New research from a UK think-tank suggests the typical freelancer earns 40 per cent less than the typical full-time employee.
With the numbers of self-employed workers in the UK increasing, weekly earnings of the self-employed workers have plummeted by 20 per cent since 2007.
However, over the same period, full-time employees have seen their weekly pay fall by just six per cent on average.
Gavin Kelly, chief executive of the Resolution Foundation, which conducted the survey, said: “Self-employment is often a highly precarious existence which isn’t that well supported by public policy.
“High levels of self-employment seem likely to be here to stay and policy-makers have some catching up to do.”
In a separate report by researcher, Ipsos MORI on behalf of the Resolution Foundation, it was found that almost three-quarters (73 per cent) of those who have become self-employed in the last five years were doing so mainly or partly due to personal preference.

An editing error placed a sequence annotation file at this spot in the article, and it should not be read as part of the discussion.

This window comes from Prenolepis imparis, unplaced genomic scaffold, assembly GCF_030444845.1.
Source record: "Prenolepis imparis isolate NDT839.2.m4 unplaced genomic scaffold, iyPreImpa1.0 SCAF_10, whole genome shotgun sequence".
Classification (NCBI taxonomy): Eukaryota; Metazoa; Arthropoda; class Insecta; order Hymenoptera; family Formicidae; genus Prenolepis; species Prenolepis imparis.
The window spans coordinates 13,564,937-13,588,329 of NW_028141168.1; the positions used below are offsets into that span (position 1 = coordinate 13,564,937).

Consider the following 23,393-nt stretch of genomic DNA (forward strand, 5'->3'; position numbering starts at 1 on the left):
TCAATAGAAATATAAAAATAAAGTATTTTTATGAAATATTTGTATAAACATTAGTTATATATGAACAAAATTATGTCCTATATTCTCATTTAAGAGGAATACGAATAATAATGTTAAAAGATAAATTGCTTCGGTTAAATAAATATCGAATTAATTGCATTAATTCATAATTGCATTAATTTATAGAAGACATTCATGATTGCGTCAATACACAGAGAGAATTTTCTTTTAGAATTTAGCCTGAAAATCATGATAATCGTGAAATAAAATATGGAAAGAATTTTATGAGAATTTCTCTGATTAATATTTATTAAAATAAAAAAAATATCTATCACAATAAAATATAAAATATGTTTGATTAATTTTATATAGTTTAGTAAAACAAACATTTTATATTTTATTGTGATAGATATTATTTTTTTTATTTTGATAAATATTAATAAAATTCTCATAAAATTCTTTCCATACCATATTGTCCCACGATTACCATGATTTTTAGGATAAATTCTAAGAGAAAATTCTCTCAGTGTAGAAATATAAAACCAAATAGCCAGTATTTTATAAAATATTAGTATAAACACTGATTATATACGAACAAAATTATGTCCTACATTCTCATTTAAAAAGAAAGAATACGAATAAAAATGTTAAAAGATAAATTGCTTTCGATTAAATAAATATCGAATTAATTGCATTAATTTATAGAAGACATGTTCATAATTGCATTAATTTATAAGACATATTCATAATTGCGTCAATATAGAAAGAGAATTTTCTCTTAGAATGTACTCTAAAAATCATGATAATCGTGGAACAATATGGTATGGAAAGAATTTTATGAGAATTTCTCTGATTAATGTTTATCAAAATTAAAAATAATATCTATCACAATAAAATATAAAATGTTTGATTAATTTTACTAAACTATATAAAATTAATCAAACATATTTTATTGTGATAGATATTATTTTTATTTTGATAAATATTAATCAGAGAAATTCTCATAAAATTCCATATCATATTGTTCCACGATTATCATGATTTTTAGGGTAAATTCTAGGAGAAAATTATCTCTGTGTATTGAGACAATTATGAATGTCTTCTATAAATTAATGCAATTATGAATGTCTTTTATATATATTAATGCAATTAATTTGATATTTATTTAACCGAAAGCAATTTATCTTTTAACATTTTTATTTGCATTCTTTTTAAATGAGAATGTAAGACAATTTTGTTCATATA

More than three-quarters (83 per cent) of self-employed people surveyed said they preferred to work for themselves while just 17 per cent would prefer to be an employee (excluding those who answered “don’t know”).
Ben Page, chief executive of Ipsos MORI, said: “Self-employment has grown across most parts of the workforce and sizeable number of the self-employed would describe themselves as entrepreneurs.
“This confidence is at odds with what we know are the associated difficulties – especially financial insecurity and unpredictability – but only a quarter of the self-employed say they would prefer a regular job.”
These reports followed the recent figures from the Office for National Statistics (ONS) which said the number of self-employed people had increased by 146,000 to 4,500,000 people in the three months to February 2014.
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